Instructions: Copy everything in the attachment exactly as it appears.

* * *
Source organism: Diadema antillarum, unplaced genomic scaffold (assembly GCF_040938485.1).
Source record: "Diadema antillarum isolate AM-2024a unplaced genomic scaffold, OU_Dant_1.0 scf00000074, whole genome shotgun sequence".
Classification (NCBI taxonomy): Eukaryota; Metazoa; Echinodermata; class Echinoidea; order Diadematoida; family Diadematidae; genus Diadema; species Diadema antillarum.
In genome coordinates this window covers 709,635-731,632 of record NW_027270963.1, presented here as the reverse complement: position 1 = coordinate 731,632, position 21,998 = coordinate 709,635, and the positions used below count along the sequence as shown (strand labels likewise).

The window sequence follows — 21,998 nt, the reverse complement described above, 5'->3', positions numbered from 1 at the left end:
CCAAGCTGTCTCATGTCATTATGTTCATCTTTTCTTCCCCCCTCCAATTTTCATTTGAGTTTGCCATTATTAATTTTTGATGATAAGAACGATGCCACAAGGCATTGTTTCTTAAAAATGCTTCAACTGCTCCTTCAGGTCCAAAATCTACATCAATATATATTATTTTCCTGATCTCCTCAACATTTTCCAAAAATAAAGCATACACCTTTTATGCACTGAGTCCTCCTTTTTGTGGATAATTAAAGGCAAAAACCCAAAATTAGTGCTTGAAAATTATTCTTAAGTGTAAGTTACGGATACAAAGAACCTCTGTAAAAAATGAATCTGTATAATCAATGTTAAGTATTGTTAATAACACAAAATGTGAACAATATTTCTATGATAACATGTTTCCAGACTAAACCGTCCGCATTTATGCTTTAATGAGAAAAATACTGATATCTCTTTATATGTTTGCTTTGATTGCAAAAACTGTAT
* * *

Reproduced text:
Source organism: Diadema antillarum, unplaced genomic scaffold (assembly GCF_040938485.1).
Source record: "Diadema antillarum isolate AM-2024a unplaced genomic scaffold, OU_Dant_1.0 scf00000074, whole genome shotgun sequence".
Classification (NCBI taxonomy): Eukaryota; Metazoa; Echinodermata; class Echinoidea; order Diadematoida; family Diadematidae; genus Diadema; species Diadema antillarum.
In genome coordinates this window covers 709,635-731,632 of record NW_027270963.1, presented here as the reverse complement: position 1 = coordinate 731,632, position 21,998 = coordinate 709,635, and the positions used below count along the sequence as shown (strand labels likewise).

The window sequence follows — 21,998 nt, the reverse complement described above, 5'->3', positions numbered from 1 at the left end:
CCAAGCTGTCTCATGTCATTATGTTCATCTTTTCTTCCCCCCTCCAATTTTCATTTGAGTTTGCCATTATTAATTTTTGATGATAAGAACGATGCCACAAGGCATTGTTTCTTAAAAATGCTTCAACTGCTCCTTCAGGTCCAAAATCTACATCAATATATATTATTTTCCTGATCTCCTCAACATTTTCCAAAAATAAAGCATACACCTTTTATGCACTGAGTCCTCCTTTTTGTGGATAATTAAAGGCAAAAACCCAAAATTAGTGCTTGAAAATTATTCTTAAGTGTAAGTTACGGATACAAAGAACCTCTGTAAAAAATGAATCTGTATAATCAATGTTAAGTATTGTTAATAACACAAAATGTGAACAATATTTCTATGATAACATGTTTCCAGACTAAACCGTCCGCATTTATGCTTTAATGAGAAAAATACTGATATCTCTTTATATGTTTGCTTTGATTGCAAAAACTGTAT